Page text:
DSC01516I think it is an attempt to be more realistic, open, and humorous, but this doesn’t quite work, for one simple reason: Sanderson is a horrible writer about people. His mistrust of ‘the people’ translates into an unhealthy distance to them. Any decision to forgo cliché needs, I think, to be balanced by a strong alternative idea of how human beings behave, an idea which Mistborn severely lacks. Make no mistake: the characters themselves are believable, but their interactions and motivations rarely are. This is why the book so frequently feels lukewarm and a bit flabby. Too much of Mistborn feels conceptual without the sternness and consistency that good conceptual writing depends on. The concepts are partly the metaphors and structures I mentioned, but there is one other important pillar that they rest on: Sanderson’s Mormonism. Like many Mormon (and Catholic) writers, Sanderson’s religion heavily influences his writing in more than spirit. The most famous and popular Mormon writer, who leaves ample, obvious and specific traces and references to her particular religion (as opposed to a general Christian attitude) is probably Stephenie Meyer, the best one I know of is Brian Evenson. Brandon Sanderson, who teaches at Brigham Young University, is yet another one. Without attempting a thorough analysis, there are a few things especially that have a ring of Mormonism to it. The godliness of the Lord Ruler, specific basic properties of his magic and the “Well of Ascension” in particular evoke associations to LDS concepts such as the exaltation (actually, its hard not to read the three volumes as the three stages of theosis, but exaltation is a similar concept). Joseph Smith taught that “God himself was once as we are now, and is an exalted man, and sits enthroned in yonder heavens.” Through exaltation, we can all become ‘gods’. The Christ-like martyrdom of one of the book’s main characters adds an other layer to this.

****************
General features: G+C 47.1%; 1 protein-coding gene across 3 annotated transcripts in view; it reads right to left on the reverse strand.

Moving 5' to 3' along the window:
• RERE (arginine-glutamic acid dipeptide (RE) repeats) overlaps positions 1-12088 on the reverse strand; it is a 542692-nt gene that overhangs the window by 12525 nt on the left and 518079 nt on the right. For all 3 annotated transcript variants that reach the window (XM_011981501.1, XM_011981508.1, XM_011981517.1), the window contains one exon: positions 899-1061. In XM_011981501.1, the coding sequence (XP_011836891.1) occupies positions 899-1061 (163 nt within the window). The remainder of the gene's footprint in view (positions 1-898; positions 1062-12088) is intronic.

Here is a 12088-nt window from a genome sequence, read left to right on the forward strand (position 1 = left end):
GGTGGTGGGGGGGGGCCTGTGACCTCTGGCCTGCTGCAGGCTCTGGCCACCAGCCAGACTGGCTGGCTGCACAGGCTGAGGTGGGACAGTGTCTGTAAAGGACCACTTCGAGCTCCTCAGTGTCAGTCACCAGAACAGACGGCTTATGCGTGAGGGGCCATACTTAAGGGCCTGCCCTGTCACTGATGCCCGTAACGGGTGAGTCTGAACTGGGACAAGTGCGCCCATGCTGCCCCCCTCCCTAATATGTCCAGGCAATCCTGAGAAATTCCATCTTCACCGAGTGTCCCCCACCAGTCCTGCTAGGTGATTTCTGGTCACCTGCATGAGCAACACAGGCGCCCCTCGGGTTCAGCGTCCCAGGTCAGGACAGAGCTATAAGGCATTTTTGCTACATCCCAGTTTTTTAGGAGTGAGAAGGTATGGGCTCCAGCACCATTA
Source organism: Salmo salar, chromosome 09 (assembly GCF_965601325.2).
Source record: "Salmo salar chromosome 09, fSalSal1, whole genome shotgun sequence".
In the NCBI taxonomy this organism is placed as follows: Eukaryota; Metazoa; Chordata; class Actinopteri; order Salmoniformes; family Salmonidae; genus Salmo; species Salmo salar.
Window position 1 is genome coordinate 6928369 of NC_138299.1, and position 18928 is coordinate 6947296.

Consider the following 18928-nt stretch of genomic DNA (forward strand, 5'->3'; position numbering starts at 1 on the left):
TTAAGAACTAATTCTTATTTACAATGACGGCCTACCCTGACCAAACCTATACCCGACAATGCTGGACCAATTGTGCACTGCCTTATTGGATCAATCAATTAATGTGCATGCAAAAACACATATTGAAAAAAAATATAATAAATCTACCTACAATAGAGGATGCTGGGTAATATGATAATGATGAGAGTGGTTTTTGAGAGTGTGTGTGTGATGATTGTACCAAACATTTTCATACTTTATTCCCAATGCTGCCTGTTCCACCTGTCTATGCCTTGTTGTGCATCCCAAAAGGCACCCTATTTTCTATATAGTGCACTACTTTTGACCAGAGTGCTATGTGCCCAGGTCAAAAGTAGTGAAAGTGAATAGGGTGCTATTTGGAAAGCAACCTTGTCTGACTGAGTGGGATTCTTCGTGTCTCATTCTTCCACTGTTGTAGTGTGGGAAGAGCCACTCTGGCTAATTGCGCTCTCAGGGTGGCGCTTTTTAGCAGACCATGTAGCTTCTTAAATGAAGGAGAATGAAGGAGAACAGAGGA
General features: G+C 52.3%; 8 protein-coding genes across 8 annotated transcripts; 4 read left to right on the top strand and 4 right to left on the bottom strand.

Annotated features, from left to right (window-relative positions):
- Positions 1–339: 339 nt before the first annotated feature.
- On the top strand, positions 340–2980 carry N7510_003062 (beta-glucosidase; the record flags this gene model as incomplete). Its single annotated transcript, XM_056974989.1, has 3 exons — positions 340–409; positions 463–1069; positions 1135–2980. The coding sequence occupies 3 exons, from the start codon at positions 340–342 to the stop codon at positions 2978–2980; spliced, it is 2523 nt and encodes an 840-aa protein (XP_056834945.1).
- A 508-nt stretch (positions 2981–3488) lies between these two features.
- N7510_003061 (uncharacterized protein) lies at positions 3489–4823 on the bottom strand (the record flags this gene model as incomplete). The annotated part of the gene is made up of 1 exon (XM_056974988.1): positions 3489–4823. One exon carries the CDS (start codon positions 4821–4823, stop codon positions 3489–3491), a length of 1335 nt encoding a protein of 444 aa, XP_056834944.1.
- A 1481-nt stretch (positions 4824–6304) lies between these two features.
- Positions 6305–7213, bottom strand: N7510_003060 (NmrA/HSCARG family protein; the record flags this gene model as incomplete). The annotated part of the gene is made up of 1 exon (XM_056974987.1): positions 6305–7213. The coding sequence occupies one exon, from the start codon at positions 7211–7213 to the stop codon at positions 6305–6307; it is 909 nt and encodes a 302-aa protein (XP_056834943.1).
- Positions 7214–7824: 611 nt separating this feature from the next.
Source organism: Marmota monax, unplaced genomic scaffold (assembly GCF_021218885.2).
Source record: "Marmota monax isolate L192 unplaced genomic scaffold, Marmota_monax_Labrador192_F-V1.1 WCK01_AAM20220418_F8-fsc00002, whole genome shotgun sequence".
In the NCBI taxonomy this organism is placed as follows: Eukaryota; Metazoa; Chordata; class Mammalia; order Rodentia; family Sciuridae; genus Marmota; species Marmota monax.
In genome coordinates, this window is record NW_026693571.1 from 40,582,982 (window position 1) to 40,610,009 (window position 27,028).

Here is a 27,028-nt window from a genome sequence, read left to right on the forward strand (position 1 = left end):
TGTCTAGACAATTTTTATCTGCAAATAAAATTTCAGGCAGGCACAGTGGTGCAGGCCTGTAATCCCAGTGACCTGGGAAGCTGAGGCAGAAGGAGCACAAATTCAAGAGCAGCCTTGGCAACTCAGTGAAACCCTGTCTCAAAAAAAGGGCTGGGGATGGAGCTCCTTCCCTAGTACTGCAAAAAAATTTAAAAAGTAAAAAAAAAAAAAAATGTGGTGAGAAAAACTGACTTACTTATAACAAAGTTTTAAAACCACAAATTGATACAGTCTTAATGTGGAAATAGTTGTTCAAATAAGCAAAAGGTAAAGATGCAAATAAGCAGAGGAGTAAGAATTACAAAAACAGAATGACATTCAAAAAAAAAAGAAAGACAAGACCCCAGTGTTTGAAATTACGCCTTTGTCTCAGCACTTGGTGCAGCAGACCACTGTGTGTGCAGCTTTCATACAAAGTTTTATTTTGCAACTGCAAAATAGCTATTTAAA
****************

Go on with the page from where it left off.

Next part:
DSC01322Finally, a catastrophe in the Mistborn universe that happened a few centuries ago, destroying many of the Terrismen, who are priest-like keepers of stories, history, religions and other knowledge, carries echoes of the Mormon doctrine of the “Great Apostasy”, which is a very particular version of a doctrine that many Christian churches teach. These specific references and allusions add a salvational urgency to Mistborn‘s narrative, which smoothly ties into the generic epic character of the story, but endow it with a more original power. As a whole, however, and despite all the specific changes and ideas that Sanderson brings to the table, there is an enormous amount of generic elements in his book, the worst of which is the actual writing. Without dropping to the abysmal lows of Terry Goodkind, his writing is at best serviceable, at worst dull, repetitive and, well, generic. He also displays the waste of spaced typical of his genre. While novels in other genres can describe a city, town or world, plus a set of full, believable characters in under 300 pages, many fantasy novels take twice as long without delivering twice the content. George R.R. Martin, who packs every page with action, intrigue and important observation is the exception here. More often than not, we are faced with page after page of ruminations, written in a laggard style and not serving any reasonable purpose, apart from helping to fill pages.